“I can’t question my Zionism,” said Omri Zaher, a 32-year-old backend developer who grew up in Isfiya, a small Druze village just a few miles south of Haifa. “I feel bad, but it is in my subconscious.”

Growing up, Zaher felt connected to his Jewish peers. He played soccer in Haifa, which meant he was in contact with Jewish people from an early age, and longed to be a part of their world. Even as an atheist, he felt connected to the Jewish religion. He likes Friday Shabbat dinners and Jewish holidays and has a distinct memory of his grandfather lighting a candle for Israeli Independence Day, a pivotal image that has become something of an urban legend in his family.

“My grandfather was the first Druze person to light a candle on that day,” he said. “I think this is the moment that made me a Zionist.”

“No matter what, I love this country,” he continued. “I love the Jewish people, and I am blessed that I am living here.”

Now Israel’s Druze, unlike their brothers and sisters throughout the Arab world who have traditionally pledged allegiance to sect, clan and the land they inhabit rather than to a modern nation-state, feel betrayed by the only country they have embraced as their own. Even though they say that their community has not been treated equally — for example, Druze villages have traditionally suffered from a lack of infrastructure improvements by the state — many believe that there used to be at least the possibility of change and achieving equality. But any such hope has been wiped out by the new nation-state law.

“The Druze always had this hope that one day we’ll have this equality, integration,” Ayal Kheir told New Lines. Kheir is a 28-year-old Druze studying for a master’s in government relations at the University of Haifa, researching the way the Druze community has changed over time. “The nation-state law came, and it killed all their hope.”

Indeed, since the new law passed in 2018, the number of Druze men refusing to join the Israeli army has spiked, and both national and international observers have paid attention to the thousands of Druze who stood alongside Israeli Jews in protests against the law. However, since then, the momentum has dwindled.

“I just think they have fallen off the public consciousness now,” said Dahlia Scheindlin, a political analyst based in Tel Aviv, as she discussed the way that the Druze anger which fueled the 2018 protests has tapered into a kind of despondency, many feeling that their place in Israeli society is forever changed.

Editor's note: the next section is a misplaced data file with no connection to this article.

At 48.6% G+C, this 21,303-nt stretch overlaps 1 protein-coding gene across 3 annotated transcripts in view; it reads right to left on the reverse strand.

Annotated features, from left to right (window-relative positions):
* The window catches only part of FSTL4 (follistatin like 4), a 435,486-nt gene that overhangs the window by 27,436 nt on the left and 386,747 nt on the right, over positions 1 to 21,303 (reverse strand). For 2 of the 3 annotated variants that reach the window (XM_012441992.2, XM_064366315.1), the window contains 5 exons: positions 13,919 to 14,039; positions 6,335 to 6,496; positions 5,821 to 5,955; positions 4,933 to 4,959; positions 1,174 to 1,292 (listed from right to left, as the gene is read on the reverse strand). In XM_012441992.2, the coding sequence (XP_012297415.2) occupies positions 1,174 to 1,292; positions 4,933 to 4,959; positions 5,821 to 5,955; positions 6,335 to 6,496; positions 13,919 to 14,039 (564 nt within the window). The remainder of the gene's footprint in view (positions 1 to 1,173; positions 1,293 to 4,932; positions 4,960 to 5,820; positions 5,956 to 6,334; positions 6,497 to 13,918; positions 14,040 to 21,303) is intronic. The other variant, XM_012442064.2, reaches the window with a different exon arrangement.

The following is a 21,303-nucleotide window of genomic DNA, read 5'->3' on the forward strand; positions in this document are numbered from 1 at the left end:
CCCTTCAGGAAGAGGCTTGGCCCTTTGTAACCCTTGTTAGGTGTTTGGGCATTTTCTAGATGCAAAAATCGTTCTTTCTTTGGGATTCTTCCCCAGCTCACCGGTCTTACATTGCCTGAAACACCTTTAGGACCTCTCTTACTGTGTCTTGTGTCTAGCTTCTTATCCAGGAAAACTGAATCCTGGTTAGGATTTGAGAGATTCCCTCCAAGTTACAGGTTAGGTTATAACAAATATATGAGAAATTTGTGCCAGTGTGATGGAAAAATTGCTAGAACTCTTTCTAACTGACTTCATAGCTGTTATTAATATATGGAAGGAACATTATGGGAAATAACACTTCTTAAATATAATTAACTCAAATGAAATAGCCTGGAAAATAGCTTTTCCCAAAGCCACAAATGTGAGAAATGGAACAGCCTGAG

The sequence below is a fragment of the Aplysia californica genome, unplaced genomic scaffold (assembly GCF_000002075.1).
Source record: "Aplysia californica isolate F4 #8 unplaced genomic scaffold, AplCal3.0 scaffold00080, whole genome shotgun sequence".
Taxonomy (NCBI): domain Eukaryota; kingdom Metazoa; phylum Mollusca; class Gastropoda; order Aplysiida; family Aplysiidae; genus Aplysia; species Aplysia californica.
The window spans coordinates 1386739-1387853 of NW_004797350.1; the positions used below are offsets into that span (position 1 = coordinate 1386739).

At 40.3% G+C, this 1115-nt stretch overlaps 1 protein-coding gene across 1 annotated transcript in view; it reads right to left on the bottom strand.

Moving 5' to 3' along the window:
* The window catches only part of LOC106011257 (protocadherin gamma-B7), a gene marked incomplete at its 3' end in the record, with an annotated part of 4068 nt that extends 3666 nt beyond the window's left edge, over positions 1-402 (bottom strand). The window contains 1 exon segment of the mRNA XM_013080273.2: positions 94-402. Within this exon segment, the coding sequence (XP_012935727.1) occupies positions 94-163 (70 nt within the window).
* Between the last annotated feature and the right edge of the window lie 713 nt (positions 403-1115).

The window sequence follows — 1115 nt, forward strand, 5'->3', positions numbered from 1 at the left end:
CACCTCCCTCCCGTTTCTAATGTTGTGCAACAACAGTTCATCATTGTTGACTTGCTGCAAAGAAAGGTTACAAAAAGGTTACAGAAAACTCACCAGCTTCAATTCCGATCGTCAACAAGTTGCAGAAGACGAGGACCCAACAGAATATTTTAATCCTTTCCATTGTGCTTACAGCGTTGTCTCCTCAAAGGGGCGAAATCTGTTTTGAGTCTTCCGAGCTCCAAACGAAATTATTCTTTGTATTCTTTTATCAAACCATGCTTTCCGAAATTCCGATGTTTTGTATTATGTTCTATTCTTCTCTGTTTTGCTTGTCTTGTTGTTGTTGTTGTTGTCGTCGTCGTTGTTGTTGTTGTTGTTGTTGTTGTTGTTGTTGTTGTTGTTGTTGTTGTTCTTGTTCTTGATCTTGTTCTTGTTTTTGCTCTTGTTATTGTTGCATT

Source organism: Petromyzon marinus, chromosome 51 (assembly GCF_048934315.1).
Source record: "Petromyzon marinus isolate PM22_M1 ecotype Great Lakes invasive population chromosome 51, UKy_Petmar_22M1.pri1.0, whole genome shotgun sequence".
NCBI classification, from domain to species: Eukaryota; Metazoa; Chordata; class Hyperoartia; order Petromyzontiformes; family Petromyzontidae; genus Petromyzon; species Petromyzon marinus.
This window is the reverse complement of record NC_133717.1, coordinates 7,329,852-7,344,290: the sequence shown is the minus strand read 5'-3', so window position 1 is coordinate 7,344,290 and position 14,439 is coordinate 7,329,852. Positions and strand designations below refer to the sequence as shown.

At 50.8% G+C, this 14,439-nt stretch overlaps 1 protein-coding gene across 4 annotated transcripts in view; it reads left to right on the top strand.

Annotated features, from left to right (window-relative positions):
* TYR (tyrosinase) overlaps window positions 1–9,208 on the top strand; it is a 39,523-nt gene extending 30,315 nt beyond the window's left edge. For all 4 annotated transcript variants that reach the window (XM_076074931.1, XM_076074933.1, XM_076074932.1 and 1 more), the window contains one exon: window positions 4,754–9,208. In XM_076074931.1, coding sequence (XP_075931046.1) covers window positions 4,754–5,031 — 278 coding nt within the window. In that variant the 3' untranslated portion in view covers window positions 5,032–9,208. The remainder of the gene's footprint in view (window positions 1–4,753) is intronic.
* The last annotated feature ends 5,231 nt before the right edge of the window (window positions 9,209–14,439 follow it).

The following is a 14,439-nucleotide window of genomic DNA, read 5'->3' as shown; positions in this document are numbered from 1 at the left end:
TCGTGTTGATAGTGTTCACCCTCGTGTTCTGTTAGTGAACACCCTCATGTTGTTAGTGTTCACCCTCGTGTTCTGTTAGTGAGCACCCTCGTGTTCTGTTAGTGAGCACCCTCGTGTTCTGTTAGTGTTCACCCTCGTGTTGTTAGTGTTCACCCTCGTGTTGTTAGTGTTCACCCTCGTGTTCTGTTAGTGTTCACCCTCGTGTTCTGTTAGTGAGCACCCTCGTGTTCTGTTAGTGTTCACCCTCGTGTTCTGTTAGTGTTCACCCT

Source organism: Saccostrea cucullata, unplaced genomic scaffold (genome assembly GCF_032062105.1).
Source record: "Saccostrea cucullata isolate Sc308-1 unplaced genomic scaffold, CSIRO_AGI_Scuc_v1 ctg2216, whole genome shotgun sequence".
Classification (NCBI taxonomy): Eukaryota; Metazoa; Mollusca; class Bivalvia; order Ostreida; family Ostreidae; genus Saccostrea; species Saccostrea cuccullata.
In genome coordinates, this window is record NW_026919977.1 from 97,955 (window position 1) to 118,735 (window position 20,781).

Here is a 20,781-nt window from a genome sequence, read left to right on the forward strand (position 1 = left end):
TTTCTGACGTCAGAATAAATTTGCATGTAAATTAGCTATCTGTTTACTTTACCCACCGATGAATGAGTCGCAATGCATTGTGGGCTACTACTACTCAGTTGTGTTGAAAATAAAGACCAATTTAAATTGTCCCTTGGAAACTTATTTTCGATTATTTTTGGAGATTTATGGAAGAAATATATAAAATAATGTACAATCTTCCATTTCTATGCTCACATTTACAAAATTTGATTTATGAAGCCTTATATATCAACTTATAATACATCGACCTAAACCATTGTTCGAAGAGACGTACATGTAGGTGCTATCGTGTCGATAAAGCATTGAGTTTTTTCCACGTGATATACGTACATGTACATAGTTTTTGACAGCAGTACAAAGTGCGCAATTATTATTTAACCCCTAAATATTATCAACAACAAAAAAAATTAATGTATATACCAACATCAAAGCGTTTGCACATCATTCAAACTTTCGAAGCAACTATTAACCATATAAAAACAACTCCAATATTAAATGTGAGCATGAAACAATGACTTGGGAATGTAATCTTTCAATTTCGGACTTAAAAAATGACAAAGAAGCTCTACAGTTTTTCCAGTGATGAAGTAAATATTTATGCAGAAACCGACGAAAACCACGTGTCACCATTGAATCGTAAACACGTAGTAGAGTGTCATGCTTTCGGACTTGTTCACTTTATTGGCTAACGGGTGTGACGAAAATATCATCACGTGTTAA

“Lawyers can argue in the Supreme Court, we have a basic law in Israel that allows us to discriminate in favor of the Jews,” Scheindlin continued. Interestingly, according to Kheir’s research, which is still in the preliminary stages, many Druze are reconnecting with their Arabic identity, referring to themselves as “Arabs” far more frequently than before.

As Israel’s political landscape grows more competitive, the space for Druze politicians grows smaller and smaller.

“Druze politics remains completely dependent on their representation in Zionist parties,” said Amal Jamal, a Druze political scientist at Tel Aviv University. He explained that, without a Druze political party, Druze politicians are bound to other parties, most of which are Jewish and ethnonationalist. Because these parties do not solely represent Druze constituents, their needs are not always a priority and thus are rarely met.

In some parties, Druze politicians are placed low on electoral lists, which means that they can only enter the Knesset if enough people specifically choose to vote for them. With a small community that holds many different opinions, the likelihood that the community will all vote for the same politician is small. Inevitably this leads to a precarious position for Druze politicians.

“The Druze could find themselves outside the Knesset completely because they have no democratic power, neither in the Jewish community nor in the Arab community,” Jamal elaborated.

Given their military service, the Druze have traditionally been viewed as a part of Israeli society. However, if more and more Druze refuse to do military service, the value of this symbolic act will decline and, with it, the political benefit of having a Druze candidate within a political party. At this rate, the Druze may lose their place in Israeli politics entirely.